GM got $3.8 billion in tax credits after 2009 bankruptcy | Michigan


(The Center Square) – When General Motors filed for federal bankruptcy protection in 2009, Michigan gave the auto company $3.8 billion in tax credits, urging the automaker to keep the jobs in the state.

For more than a decade, that amount had been kept secret by the state and the automaker — until last month, when the Michigan Supreme Court ruled that the Michigan Economic Development Corporation must fully disclose the Michigan Economic Growth Authority taxpayer grants it provided to GM.

The decades-long secrecy shows how lucrative “corporate welfare” can be for businesses at the expense of taxpayers when the government tries to pick winners and losers, said John Mozena, president of the Center for Economic Accountability. , at The Center Square.

Mozena quoted a 2018 analysis from the Mercatus Center, which found that Michigan gave more corporate tax breaks than it received in corporate taxes, due to automakers taking in MEGA credits.

Mozena said the big problem was that the tax credits didn’t have a simple price, but were instead based on workers’ wages. In 2014, GM donated $9,000 profit sharing checks.

“So when they unexpectedly cashed in $224 million in tax credits that year, it helped throw the state budget into crisis less than halfway through the fiscal year,” Mozena wrote in an email. “The Legislature and Governor Snyder had to make emergency cuts, with the police and prisons, along with community colleges and teachers’ pension funds, taking the biggest hits.”

GM’s senior director of public policy communications Jeannine Ginivan told The Center Square it was a “shutdown week” and did not respond at press time on the number of Michigan employees that GM had in 2009.

The Detroit News reported that the administration of Governor Gretchen Whitmer in 2020 removed a tax credit requirement for GM to maintain at least 4,000 jobs at the Renaissance Center in Detroit in exchange for a reduction in the amount owed to the automaker.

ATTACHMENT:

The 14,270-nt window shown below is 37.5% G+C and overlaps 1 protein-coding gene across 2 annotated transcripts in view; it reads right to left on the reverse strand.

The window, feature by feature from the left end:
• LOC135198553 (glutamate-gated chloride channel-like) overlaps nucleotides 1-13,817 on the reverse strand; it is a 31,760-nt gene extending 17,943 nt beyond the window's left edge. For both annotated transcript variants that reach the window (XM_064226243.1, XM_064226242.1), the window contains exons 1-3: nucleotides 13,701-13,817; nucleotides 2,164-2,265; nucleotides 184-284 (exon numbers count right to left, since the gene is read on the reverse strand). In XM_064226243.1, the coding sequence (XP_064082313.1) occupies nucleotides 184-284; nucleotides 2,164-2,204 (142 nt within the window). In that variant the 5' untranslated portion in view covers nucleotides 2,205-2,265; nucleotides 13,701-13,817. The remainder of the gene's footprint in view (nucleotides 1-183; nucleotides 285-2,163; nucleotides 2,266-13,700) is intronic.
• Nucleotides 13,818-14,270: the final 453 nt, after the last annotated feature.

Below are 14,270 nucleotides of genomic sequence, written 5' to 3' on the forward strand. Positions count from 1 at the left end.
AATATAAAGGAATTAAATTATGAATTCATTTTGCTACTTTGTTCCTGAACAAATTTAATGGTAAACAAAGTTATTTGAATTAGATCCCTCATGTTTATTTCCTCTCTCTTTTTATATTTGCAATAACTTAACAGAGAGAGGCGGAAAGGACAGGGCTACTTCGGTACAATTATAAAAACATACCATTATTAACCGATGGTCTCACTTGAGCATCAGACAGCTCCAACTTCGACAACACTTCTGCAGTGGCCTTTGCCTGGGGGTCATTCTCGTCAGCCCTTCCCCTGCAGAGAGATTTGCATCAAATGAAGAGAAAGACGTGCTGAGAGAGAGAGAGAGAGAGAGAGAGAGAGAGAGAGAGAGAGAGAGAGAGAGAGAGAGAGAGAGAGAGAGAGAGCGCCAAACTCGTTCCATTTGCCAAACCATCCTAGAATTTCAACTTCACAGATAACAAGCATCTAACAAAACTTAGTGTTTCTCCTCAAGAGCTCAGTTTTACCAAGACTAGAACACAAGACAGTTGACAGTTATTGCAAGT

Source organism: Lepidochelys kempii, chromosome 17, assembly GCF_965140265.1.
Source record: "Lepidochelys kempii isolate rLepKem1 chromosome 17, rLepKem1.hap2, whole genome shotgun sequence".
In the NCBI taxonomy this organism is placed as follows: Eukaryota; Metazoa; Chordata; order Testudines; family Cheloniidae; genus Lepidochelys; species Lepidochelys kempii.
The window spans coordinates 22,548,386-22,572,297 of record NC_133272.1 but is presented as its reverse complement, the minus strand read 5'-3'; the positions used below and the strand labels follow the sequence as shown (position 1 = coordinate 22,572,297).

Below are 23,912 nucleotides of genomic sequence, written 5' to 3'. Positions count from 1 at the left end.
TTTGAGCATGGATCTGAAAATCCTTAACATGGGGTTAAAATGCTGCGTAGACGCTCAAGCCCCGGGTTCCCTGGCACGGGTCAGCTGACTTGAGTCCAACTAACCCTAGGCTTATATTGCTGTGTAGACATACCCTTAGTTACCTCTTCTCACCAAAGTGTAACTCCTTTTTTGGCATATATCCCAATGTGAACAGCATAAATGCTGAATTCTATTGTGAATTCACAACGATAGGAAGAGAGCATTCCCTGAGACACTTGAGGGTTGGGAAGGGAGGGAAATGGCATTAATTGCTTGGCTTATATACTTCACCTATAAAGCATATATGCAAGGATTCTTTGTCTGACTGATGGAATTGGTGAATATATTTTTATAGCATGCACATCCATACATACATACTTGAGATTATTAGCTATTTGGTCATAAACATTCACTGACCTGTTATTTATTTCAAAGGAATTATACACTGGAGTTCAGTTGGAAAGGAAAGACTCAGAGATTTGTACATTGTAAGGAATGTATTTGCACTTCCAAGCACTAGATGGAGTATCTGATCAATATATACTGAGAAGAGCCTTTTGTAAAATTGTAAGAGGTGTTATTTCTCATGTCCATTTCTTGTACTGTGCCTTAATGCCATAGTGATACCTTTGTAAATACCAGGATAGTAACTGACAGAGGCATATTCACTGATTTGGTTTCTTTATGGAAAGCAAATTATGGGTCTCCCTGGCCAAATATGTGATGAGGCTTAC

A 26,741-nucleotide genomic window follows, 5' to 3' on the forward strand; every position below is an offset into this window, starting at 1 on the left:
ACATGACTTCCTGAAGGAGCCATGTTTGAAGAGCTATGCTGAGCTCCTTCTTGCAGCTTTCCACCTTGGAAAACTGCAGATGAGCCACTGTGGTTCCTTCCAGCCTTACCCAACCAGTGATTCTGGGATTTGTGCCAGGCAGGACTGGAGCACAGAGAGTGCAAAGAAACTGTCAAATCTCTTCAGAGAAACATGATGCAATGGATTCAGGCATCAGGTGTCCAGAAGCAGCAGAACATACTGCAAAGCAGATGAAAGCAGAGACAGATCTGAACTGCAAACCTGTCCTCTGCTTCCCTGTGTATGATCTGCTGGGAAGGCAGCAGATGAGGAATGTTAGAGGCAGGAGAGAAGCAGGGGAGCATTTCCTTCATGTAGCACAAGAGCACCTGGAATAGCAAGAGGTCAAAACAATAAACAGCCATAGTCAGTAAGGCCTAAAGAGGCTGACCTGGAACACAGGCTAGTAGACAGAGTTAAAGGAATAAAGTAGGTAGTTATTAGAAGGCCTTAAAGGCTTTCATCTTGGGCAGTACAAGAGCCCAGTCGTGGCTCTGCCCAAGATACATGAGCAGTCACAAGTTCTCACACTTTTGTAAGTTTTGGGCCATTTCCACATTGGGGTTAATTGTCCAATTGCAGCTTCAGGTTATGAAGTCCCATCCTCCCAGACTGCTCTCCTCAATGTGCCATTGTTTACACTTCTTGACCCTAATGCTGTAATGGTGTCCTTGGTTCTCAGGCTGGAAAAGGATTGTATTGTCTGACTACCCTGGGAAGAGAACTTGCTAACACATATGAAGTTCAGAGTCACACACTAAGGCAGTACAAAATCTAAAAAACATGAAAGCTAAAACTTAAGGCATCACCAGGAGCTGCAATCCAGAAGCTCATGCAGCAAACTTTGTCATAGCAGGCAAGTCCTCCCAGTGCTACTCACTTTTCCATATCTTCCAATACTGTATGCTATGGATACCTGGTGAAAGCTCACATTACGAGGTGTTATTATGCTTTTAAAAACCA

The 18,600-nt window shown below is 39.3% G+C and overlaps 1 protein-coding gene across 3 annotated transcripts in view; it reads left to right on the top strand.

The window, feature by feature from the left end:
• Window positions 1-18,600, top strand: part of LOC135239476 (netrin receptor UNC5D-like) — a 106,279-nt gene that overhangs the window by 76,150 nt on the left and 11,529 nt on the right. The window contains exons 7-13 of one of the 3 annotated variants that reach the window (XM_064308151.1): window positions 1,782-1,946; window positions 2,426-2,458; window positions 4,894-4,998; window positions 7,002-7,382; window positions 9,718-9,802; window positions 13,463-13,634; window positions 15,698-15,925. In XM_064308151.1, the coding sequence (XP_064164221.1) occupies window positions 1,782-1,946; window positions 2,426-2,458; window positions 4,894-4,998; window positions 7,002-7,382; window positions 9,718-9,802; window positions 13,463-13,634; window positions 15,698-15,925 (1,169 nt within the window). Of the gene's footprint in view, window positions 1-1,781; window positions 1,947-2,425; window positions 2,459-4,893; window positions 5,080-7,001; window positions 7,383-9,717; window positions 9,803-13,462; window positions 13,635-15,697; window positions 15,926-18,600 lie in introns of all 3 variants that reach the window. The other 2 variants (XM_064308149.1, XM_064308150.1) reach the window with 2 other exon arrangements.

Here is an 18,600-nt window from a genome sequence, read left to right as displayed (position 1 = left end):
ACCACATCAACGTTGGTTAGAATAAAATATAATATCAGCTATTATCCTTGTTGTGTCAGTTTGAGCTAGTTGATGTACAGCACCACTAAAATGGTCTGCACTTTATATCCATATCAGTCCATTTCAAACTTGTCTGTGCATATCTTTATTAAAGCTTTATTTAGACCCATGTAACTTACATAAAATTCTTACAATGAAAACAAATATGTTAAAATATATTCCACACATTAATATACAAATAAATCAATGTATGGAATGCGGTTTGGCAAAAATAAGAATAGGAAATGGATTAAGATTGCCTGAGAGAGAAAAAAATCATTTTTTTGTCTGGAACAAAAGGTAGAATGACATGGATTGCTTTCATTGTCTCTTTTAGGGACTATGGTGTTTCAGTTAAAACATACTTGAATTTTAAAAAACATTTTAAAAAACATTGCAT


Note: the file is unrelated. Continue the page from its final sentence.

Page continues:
GM originally received a cap of $3.8 billion to cover the 2010-2029 period under MEGA, which the company reduced from $325 million in January 2020 to $3.4 billion.

Since 2011 in Michigan, GM says it has created 10,078 jobs, invested $18.6 billion and retooled Orion Assembly, Factory ZERO and Pontiac Metal Center to support electric vehicles.

“We are proud to bring these jobs and investments to our home country and remain fully committed to executing our plans here,” Ginivan wrote in an email.

GM says it employs more than 52,000 workers in Michigan at 31 facilities.

For context, $3.8 billion is just more than the bbudget for the city of Detroit in fiscal year 2009-2010, when the city and Wayne County overcharged Detroit homeowners on property taxes by hundreds of millions of dollars in an attempt to balance the city’s budget, a Mozena said.

Mozena said that in 2021 the Michigan Strategic Fund reported that companies still hold an estimate $4.57 billion in MEGA credits, despite the absence of new transactions since 2011.

Mozena said it was “more likely” the tax credits were the brainchild of Michigan politicians wanting to “save” the auto industry instead of GM’s long-term game of cashing in credits on decades.

“I think it was much more likely that the Michigan politicians were desperate for a way to make it look like they were ‘saving’ the auto industry, they kept the price of this effective gift of free publicity secret for their re-election campaigns and we are still paying it today,” Mozena wrote.


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